Formation and evolution of dwarf early-type galaxies in the Virgo cluster I. Internal kinematics

Astronomy and Astrophysics (Impact Factor: 4.48). 11/2010; DOI: 10.1051/0004-6361/201015344
Source: arXiv

ABSTRACT We present new medium resolution kinematic data for a sample of 21 dwarf early-type galaxies (dEs) mainly in the Virgo cluster, obtained with the WHT and INT telescopes at the Roque de los Muchachos Observatory (La Palma, Spain). These data are used to study the origin of the dwarf elliptical galaxy population inhabiting clusters. We confirm that dEs are not dark matter dominated galaxies, at least up to the half-light radius. We also find that the observed galaxies in the outer parts of the cluster are mostly rotationally supported systems with disky morphological shapes. Rotationally supported dEs have rotation curves similar to those of star forming galaxies of similar luminosity and follow the Tully-Fisher relation. This is expected if dE galaxies are the descendant of low luminosity star forming systems which recently entered the cluster environment and lost their gas due to a ram pressure stripping event, quenching their star formation activity and transforming into quiescent systems, but conserving their angular momentum. Comment: 24 pages, 15 figures and 7 tables. Replaced to match the journal version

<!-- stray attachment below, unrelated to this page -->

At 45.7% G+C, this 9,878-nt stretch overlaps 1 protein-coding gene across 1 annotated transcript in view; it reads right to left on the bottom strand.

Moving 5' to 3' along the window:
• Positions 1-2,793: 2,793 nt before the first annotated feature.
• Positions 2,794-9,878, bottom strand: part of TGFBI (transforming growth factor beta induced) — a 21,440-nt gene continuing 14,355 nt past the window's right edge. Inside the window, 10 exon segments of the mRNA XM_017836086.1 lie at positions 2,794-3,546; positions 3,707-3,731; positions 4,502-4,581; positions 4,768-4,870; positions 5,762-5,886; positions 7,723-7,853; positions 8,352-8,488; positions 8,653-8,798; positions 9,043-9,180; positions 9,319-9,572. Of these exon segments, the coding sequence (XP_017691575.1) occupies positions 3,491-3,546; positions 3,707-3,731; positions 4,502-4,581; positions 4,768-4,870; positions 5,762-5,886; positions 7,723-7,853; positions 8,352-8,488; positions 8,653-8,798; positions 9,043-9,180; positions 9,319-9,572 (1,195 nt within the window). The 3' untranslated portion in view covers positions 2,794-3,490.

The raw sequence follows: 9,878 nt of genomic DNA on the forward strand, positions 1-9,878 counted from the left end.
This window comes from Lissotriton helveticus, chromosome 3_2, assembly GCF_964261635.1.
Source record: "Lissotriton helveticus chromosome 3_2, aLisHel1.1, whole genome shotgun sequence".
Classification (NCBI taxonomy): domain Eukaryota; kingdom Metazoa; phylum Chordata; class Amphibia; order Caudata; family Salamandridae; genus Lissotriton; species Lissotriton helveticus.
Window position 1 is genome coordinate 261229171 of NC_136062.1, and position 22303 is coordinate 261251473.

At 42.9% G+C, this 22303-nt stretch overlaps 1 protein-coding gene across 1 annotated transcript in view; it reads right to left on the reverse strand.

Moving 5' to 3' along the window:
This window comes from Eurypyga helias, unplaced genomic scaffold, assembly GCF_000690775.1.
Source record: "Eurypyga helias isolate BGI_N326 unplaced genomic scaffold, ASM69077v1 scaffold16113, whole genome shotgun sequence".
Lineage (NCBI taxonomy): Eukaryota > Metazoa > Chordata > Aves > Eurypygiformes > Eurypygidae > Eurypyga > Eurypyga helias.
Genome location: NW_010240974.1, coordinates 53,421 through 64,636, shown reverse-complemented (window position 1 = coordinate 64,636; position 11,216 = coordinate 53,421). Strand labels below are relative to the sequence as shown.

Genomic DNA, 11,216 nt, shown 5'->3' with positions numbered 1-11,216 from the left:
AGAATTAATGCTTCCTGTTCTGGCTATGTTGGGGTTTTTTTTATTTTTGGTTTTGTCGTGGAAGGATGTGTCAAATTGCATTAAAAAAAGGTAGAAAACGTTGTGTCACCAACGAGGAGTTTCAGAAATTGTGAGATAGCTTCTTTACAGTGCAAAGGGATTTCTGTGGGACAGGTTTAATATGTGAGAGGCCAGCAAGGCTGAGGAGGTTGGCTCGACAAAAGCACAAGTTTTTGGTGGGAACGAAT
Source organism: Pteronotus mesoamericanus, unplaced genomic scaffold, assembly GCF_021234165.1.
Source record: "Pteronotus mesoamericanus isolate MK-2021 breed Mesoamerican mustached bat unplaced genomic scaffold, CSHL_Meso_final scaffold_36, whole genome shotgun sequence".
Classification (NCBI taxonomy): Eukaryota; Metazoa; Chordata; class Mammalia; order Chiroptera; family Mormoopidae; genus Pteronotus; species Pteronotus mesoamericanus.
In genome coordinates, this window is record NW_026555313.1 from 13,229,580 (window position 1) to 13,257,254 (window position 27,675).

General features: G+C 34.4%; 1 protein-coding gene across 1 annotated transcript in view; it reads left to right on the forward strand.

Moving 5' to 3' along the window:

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    ABSTRACT: We present the dynamical analysis of a sample of 12 dwarf elliptical (dE) galaxies for which we have obtained SAURON large-scale two-dimensional spectroscopic data. We construct Jeans axisymmetric models and obtain total dynamical masses enclosed within one effective radius. We use the obtained values to show that the validity of the dynamical scaling relations of massive early-type galaxies can be extended to these low-mass systems, except that dEs seem to contain relatively larger fraction of dark matter in their inner parts. We then demonstrate that dE galaxies have lower angular momenta than the present-day analogues of their presumed late-type progenitors and we show that dE circular velocity curves are steeper than the rotation curves of galaxies with equal and up to an order of magnitude higher luminosity. This requires a transformation mechanism that is not only able to lower the angular momentum but also one that needs to account for increased stellar concentration. Additionally, we match the dark matter fraction of our galaxies to their location in the Virgo Cluster and see that galaxies in the cluster outskirts tend to have a higher dark-to-stellar matter ratio. Transformation due to tidal harassment is able to expain all of the above, unless the dE progenitors were already compact and had lower angular momenta at higher redshifts.
    Monthly Notices of the Royal Astronomical Society 12/2013; 439(1). · 5.23 Impact Factor